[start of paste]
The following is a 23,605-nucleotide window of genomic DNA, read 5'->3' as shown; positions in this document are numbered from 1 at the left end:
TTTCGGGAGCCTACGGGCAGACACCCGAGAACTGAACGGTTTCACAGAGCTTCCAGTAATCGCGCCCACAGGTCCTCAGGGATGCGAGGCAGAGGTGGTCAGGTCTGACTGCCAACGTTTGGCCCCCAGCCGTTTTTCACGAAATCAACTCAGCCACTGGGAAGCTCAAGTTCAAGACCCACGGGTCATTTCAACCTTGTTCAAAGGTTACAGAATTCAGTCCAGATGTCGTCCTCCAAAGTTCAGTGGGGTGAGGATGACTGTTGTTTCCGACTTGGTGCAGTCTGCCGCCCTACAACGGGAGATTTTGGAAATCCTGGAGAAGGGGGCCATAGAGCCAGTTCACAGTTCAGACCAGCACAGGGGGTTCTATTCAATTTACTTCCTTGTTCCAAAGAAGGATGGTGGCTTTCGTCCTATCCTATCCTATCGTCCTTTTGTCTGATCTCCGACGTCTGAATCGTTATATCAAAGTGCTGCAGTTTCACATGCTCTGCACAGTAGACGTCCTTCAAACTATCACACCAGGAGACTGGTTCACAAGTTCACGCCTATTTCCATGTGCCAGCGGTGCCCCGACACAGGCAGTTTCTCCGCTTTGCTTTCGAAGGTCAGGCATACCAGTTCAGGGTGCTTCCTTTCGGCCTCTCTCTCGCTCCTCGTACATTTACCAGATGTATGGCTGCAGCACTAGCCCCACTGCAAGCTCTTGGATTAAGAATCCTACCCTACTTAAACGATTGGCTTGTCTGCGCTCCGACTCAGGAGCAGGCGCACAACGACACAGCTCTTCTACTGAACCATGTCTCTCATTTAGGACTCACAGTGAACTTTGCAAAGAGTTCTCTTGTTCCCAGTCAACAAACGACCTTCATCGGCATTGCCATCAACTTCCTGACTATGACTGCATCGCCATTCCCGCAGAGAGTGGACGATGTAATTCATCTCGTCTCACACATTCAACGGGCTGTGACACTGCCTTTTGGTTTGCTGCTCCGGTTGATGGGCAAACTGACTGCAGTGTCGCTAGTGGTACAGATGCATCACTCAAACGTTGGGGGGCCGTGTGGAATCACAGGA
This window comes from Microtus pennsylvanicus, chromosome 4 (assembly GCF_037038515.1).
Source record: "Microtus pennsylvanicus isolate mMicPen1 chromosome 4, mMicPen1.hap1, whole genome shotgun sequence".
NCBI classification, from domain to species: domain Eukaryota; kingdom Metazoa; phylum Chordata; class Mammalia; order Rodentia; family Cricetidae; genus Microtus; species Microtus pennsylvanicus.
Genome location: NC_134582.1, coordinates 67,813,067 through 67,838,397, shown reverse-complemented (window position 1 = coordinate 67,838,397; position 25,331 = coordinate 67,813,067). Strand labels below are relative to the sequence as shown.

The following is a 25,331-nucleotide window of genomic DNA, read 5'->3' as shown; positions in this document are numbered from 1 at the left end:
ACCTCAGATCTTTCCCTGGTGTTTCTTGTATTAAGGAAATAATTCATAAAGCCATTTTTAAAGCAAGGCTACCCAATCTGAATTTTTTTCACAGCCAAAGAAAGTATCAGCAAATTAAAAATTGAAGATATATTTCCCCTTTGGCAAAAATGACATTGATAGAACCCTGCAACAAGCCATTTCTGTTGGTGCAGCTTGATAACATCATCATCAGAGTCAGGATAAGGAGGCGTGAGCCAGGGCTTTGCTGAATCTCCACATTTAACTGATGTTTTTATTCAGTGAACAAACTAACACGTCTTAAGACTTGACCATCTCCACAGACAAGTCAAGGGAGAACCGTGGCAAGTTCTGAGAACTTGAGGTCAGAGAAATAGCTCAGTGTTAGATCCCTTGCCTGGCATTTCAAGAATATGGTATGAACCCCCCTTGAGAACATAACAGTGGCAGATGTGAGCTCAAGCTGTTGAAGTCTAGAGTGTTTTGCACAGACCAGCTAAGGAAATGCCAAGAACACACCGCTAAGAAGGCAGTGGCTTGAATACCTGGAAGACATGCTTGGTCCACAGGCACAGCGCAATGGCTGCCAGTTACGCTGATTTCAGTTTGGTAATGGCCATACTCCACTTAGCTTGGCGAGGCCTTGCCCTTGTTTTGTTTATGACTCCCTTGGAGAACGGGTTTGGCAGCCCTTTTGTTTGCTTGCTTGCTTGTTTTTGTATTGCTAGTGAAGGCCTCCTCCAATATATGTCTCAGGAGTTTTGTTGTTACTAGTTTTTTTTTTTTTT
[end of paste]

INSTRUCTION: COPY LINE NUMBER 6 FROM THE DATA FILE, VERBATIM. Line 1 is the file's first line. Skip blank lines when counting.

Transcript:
Genome location: NC_134582.1, coordinates 67,813,067 through 67,838,397, shown reverse-complemented (window position 1 = coordinate 67,838,397; position 25,331 = coordinate 67,813,067). Strand labels below are relative to the sequence as shown.